Prefrontal lobotomy. In the 12th century, surgeons drilled holes through the skulls of the mentally ill in order to let the demons escape from the brains of their patients, a technique called trepanning. However, by the 20th century, it was clear that dysfunctional cells in the brain were an even bigger cause of mental illness than were evil demons. So neurologist, Dr. Egas Moniz, invented the prefrontal lobotomy, a surgical technique that allowed for a much more precise attack on those diseased brain cells than did either electroconvulsive therapy or the 12th century trepanning.
Because schizophrenia and emotional disorders were caused by pathological thoughts stored in clusters of cells in the prefrontal lobes, the best way to get rid of those thoughts was to disconnect the brain cells containing them, so that they could no longer disturb the patients.
After considerable empirical work, Dr. Moniz developed a surgical ice pick that he could insert through the holes drilled in the patient’s skull to destroy the precise cells containing those pathological thoughts.
After more years of hard work and continuous quality improvement, neurosurgeons refined the technique of performing the prefrontal lobotomy to the point where, instead of laboriously drilling through the scull, a highly skilled surgeon could simultaneously use a pair of ice picks to poke a whole in each eye socket and then simultaneously perform the lobotomy on each lobe, with one hand on each of the two ice picks protruding through each eye socket exactly seven centimeters into each prefrontal lobe. This allowed a surgeon to perform the prefrontal lobotomy in less than 10 minutes as an in-office procedure—an amazing and practical medical breakthrough.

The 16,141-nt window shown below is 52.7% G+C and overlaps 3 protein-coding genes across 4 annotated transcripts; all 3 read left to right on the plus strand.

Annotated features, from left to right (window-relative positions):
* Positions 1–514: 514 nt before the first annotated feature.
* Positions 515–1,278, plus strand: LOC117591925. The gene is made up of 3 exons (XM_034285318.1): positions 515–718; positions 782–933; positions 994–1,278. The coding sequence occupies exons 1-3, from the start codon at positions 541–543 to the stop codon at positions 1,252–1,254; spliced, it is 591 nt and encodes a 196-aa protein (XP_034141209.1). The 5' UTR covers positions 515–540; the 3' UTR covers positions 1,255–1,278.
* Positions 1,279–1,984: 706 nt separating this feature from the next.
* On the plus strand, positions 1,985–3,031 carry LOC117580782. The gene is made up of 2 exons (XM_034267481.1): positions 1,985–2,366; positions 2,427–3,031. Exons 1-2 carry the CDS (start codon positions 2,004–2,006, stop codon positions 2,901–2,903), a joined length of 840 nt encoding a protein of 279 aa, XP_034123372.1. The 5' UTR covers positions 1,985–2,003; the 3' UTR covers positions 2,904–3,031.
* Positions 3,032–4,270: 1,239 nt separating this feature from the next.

The benefits of disconnecting these dysfunctional brain cells were equally amazing: 7 of 20 patients cured, 7 significantly improved, and 6 unchanged, with no negative side effects. In 1949, Dr. Moniz received the Nobel Prize in Medicine for his pioneering work.
In follow-up research, Drs. Freeman and Watts did a prefrontal lobotomy on a 63-year-old woman diagnosed as a “master at bitching” and who made her poor husband “lead a dog’s life.” The woman was depressed, suicidal, and concerned about growing old. After disconnecting the brain cells containing the bad thoughts, she was nicer than she’d ever been and was “content to grow old gracefully.” In another case study, after prefrontal lobotomy, an extremely violent “Negress of gigantic proportions” became so docile they could “slap her on the behind,” with no aggressive reaction. Both were clinically significant successes.
Drs. Freeman and Watts also did early intervention surgery with patients who had suffered mental illness for less than a year. They had spectacular results, with the patients having “radiant” faces through which their inner happiness shown. Eighty percent of their 623 patients had been helped, with no negative side effects.